A. Herstand and Company, New York
Private Collection, Seattle
Gagosian Gallery, New York (by 1995)
Acquired from the above in 1996
Avignon, Palais des Papes, Pablo Picasso: 1969-1970, 1970, no. 134 (not signed)
Rafael Alberti, "Picasso en Avignon," Paris, 1971, no. 193, illustrated
Christian Zervos, Pablo Picasso, Oeuvres de 1969, vol. 31, Paris, 1976, no. 543, illustrated pl. 172 (illustrated without the signature)
Klaus Gallwitz, Picasso at 90: The Late Work, New York, 1971, no. 304, pp. 192-193
"Dans Le Cadre du XXIVe Festival d’Avignon Pablo Picasso: 1969-1970," Cahiers d'Art, Paris, 1970
Brigitte Léal, Christine Piot, Marie-Laure Bernadac, The Ultimate Picasso, New York, 2000, no. 1117, illustrated p. 454
The Picasso Project, Picasso's Paintings, Watercolors, Drawings and Sculpture, no. 69-550, San Francisco, 2003, p. 287
One of the great achievements of Picasso's late career is his vibrant Arlequin au baton, painted at the end of the year in 1969. As in the case of this figure, the cast of gallant characters that populated the artist's pictures during the 1960s and 1970s were personifications of the artist himself (see fig. 1). The musketeer, the man with the pipe, and most significantly, the harlequin, were all alter-egos, intended to recapture the lost virility of Picasso's youth. For this composition, Picasso resurrected a figure who had personified melancholia in his paintings from the beginning of the century. He has now transformed the bitter-sweet clown of 16th century Italian theater into a valiant warrior of the late 20th century.
Of all the heroic personae in Picasso’s repertoire, the harlequin is one of his most poignant. This subject first emerged in his production at the beginning of his career, when harlequins and characters of the Commedia del'Arte populated the paintings and drawings of the Rose period and the stage curtains that he designed for the Ballets Russes in the 1910s. But in Picasso's final years, these figures "made their last appearance, as the slender silhouette of the mercurial Harlequin moved aside for a stocky, masked character aggressively brandishing a stick" (Brigitte Léal, Christine Piot, Marie-Laure Bernadac, The Ultimate Picasso, New York, 2000, p. 455). No longer the waifish, melancholic figure who languished in Picasso's paintings at the beginning of the century (see fig. 2), the harlequin here is more closely related to the swashbuckling musketeer. Waving his long, phallic baton high above his head and clasping a prickly shrub in the other, he is now Picasso's blatant emblem of masculinity at its most potent.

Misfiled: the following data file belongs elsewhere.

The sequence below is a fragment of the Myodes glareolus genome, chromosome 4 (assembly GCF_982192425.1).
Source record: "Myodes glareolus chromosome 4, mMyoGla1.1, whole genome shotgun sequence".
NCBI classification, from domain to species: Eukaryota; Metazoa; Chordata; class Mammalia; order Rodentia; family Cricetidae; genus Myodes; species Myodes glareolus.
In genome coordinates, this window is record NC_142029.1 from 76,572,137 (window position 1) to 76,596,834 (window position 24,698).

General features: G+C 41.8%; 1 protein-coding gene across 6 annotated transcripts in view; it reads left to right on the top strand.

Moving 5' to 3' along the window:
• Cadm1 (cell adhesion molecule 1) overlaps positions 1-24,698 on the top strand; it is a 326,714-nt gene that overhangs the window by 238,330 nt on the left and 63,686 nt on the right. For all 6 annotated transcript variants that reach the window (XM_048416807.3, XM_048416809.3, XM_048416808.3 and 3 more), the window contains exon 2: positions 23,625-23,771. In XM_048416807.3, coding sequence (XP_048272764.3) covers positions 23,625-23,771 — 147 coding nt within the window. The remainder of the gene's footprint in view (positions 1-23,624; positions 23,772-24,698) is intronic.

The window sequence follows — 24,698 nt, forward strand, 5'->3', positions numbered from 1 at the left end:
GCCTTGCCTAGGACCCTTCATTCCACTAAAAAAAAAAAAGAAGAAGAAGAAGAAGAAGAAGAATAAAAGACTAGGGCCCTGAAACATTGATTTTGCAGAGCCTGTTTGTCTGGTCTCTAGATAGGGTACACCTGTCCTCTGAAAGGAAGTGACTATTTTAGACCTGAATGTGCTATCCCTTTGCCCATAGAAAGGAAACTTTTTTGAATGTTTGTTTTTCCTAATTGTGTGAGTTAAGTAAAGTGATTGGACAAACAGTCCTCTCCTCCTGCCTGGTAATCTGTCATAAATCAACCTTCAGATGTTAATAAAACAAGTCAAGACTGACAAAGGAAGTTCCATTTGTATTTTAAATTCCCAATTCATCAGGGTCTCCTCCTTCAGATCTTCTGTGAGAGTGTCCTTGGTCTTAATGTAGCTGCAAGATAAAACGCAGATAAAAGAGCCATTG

Picasso’s inspiration for this figure and other masculine warriors of his late paintings can be traced to his Spanish childhood and his familiarity with Cervantes’ Don Quixote. But the harlequin also signified for him the golden age of painting and allowed him to escape the limitations of contemporary subject matter. Here was a character that embodied the courtly mannerisms of the Renaissance gentleman, and Picasso now resurrected him for a 20th century audience. The artist’s rendering of this image was also his tribute to the work of two painters he had adored throughout his life: Diego Velázquez, whose portraits of 17th century Spanish nobility and sword-wielding monarchs (see fig. 3) were clear sources of inspiration for the present picture, and the Dutch master, Rembrandt van Rijn, whom Jacqueline Roque credited as being a key influence on Picasso’s art of this period. It was through these reinterpretations (see fig. 4) and investigations of the Old Masters that Picasso reaffirmed his connection to some of the greatest painters in the history of art.
Brigitte Léal has considered what it meant for Picasso to be painting these historical characters in the late 20th century. She considers the cultural signficance of the musketeer, and her analysis is equally applicable to the harlequin in the present painting: "It was not without humor that Picasso created these characters, whose amorous adventures he chronicled in his etchings. Imagine painting musketeers in 1970! They were ornamental figures whose clothes were a pretext both for the blaze of blood red and golden yellow and for the resurgence of a newly found Spanishness" (Brigitte Léal, Christine Piot, Marie-Laure Bernadac, The Ultimate Picasso, New York, 2000, p. 458).
Fig. 1, The artist, photographed by Edward Quinn in January 1972.
Fig. 2, Pablo Picasso, Au Lapin Agile, oil on canvas, 1904-05, The Metropolitan Museum of Art, New York
Fig. 4, Diego Velázquez, Philip IV, 1644, oil on canvas, Frick Collection, New York
Fig. 4, Pablo Picasso, Homme à la Pipe, 1968, oil on canvas, sold, Sotheby's, London, February 7, 2006, lot 55
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